If our kids had more free time at school, what would you want them to do with it? A) Learn to play a musical instrument?B) Study a new language?C) Learn how to code HTML?D) Take more standardized tests?Take the quiz, then watch President Obama's message about smarter ways to measure our kids’ progress in school.

Posted by The White House on Saturday, October 24, 2015
The president said students should spend no more than 2 percent of their time taking and preparing for tests used to evaluate school and teacher performance.
“Learning is so much more than just filling in the right bubble,” Obama said in a video released on Facebook on Saturday. “So we’re going to work with states, school districts, teachers and parents to make sure that we’re not obsessing about tests.”
The president’s call for testing reform follows the release of a study by the Council of Great City Schools on Saturday that shows students spend 20 to 25 hours per year taking standardized tests.
The council report says students take about 112 standardized tests between pre-K and 12th grade.
Roughly 2.3 percent of classroom time for the average 8th grader in devoted to test-taking, the report says, but it’s not clear how much time students also devote to preparing for the tests.
The president can’t force states and districts to change their testing policies, but he will reportedly direct the Education Department to make it easier for schools to satisfy federal testing mandates.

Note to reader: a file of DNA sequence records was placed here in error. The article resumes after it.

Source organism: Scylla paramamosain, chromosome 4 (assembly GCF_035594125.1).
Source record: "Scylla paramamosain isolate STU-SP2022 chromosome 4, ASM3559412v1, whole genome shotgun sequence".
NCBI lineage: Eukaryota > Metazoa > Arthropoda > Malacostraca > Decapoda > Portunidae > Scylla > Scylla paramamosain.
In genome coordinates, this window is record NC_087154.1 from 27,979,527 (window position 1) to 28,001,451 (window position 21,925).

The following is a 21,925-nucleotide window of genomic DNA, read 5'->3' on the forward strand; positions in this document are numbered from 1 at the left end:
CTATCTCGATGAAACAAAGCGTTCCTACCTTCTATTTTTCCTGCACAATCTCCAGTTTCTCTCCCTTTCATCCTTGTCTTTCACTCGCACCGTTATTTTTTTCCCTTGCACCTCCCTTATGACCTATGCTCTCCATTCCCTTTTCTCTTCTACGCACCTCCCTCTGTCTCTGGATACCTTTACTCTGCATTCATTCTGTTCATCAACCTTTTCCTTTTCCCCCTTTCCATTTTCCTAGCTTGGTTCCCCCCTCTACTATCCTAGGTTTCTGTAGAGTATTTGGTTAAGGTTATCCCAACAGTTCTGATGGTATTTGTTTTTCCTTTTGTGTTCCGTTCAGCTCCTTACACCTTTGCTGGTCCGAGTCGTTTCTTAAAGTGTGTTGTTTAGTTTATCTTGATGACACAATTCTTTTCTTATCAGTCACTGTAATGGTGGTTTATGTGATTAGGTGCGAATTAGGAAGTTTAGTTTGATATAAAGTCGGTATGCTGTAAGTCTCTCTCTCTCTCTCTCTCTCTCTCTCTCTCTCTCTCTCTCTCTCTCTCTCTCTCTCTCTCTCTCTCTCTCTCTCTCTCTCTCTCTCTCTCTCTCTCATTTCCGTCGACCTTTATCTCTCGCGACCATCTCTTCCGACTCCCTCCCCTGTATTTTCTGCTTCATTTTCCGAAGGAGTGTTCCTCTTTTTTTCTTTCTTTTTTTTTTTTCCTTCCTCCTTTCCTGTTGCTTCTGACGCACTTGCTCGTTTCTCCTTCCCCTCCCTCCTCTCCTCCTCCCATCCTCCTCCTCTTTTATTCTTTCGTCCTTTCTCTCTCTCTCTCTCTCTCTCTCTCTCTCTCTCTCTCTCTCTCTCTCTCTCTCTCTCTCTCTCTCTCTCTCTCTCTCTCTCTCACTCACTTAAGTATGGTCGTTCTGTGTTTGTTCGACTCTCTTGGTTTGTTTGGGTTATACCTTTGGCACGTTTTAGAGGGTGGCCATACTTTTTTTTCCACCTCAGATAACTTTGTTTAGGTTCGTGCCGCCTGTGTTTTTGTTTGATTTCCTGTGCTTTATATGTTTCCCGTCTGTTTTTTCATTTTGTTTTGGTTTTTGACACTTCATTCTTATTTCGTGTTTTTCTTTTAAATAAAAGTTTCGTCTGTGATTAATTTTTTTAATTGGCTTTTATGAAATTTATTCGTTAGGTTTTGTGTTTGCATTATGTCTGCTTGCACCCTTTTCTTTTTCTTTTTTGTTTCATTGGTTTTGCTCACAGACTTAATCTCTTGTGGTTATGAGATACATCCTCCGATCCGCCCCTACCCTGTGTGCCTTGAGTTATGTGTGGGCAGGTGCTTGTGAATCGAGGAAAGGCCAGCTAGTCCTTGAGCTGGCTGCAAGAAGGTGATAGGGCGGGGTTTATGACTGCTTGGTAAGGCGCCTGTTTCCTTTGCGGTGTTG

Obama plans to meet with Education Secretary Arne Duncan and education professionals Monday to outline a plan to reduce time spent test-taking.
“There’s just a lot of testing going on, and it’s not always terribly useful,” director of the White House’s Domestic Policy Council Cecilia Munoz told the Associated Press. “In the worst case, it can sap the joy and fun out of the classroom for students and teachers.”
The president's call for standardized-testing reform renews the national debate about the federal government's involvement in education policy.
A universal set of education standards known as Common Core has drawn the ire of those who favor a decentralized approach to education.
The Obama administration does not require schools adopt a Common Core-approved curriculum, but has tied doing so to considerable federal subsidies. About 12 million students took tests based on the program last spring.